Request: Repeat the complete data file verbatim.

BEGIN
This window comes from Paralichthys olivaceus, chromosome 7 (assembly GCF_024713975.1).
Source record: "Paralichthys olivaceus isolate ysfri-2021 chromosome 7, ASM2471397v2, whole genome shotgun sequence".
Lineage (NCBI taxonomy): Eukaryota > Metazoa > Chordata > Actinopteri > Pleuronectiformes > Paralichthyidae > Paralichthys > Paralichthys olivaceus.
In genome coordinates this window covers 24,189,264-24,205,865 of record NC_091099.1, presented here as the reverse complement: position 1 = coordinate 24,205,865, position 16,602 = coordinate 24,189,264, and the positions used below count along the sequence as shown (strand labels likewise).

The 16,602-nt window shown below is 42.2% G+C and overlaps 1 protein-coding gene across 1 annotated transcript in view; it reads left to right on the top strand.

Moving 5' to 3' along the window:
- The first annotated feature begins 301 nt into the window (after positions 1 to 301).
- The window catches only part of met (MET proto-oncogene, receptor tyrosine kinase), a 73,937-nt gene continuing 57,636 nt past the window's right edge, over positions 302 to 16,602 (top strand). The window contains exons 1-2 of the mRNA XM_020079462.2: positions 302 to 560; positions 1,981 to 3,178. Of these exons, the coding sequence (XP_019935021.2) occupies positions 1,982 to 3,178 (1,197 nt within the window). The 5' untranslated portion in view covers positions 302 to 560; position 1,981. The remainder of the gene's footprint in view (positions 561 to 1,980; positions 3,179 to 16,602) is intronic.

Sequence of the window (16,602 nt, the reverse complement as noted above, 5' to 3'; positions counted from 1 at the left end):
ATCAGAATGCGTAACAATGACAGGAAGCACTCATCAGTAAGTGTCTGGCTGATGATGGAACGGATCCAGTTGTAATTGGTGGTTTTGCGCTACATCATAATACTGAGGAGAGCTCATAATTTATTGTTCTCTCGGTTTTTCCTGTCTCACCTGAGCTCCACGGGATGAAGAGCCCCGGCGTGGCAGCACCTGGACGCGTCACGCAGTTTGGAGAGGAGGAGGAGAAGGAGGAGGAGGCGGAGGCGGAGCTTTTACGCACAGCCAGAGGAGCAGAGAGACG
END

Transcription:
This window comes from Paralichthys olivaceus, chromosome 7 (assembly GCF_024713975.1).
Source record: "Paralichthys olivaceus isolate ysfri-2021 chromosome 7, ASM2471397v2, whole genome shotgun sequence".
Lineage (NCBI taxonomy): Eukaryota > Metazoa > Chordata > Actinopteri > Pleuronectiformes > Paralichthyidae > Paralichthys > Paralichthys olivaceus.
In genome coordinates this window covers 24,189,264-24,205,865 of record NC_091099.1, presented here as the reverse complement: position 1 = coordinate 24,205,865, position 16,602 = coordinate 24,189,264, and the positions used below count along the sequence as shown (strand labels likewise).

The 16,602-nt window shown below is 42.2% G+C and overlaps 1 protein-coding gene across 1 annotated transcript in view; it reads left to right on the top strand.

Moving 5' to 3' along the window:
- The first annotated feature begins 301 nt into the window (after positions 1 to 301).
- The window catches only part of met (MET proto-oncogene, receptor tyrosine kinase), a 73,937-nt gene continuing 57,636 nt past the window's right edge, over positions 302 to 16,602 (top strand). The window contains exons 1-2 of the mRNA XM_020079462.2: positions 302 to 560; positions 1,981 to 3,178. Of these exons, the coding sequence (XP_019935021.2) occupies positions 1,982 to 3,178 (1,197 nt within the window). The 5' untranslated portion in view covers positions 302 to 560; position 1,981. The remainder of the gene's footprint in view (positions 561 to 1,980; positions 3,179 to 16,602) is intronic.

Sequence of the window (16,602 nt, the reverse complement as noted above, 5' to 3'; positions counted from 1 at the left end):
ATCAGAATGCGTAACAATGACAGGAAGCACTCATCAGTAAGTGTCTGGCTGATGATGGAACGGATCCAGTTGTAATTGGTGGTTTTGCGCTACATCATAATACTGAGGAGAGCTCATAATTTATTGTTCTCTCGGTTTTTCCTGTCTCACCTGAGCTCCACGGGATGAAGAGCCCCGGCGTGGCAGCACCTGGACGCGTCACGCAGTTTGGAGAGGAGGAGGAGAAGGAGGAGGAGGCGGAGGCGGAGCTTTTACGCACAGCCAGAGGAGCAGAGAGACG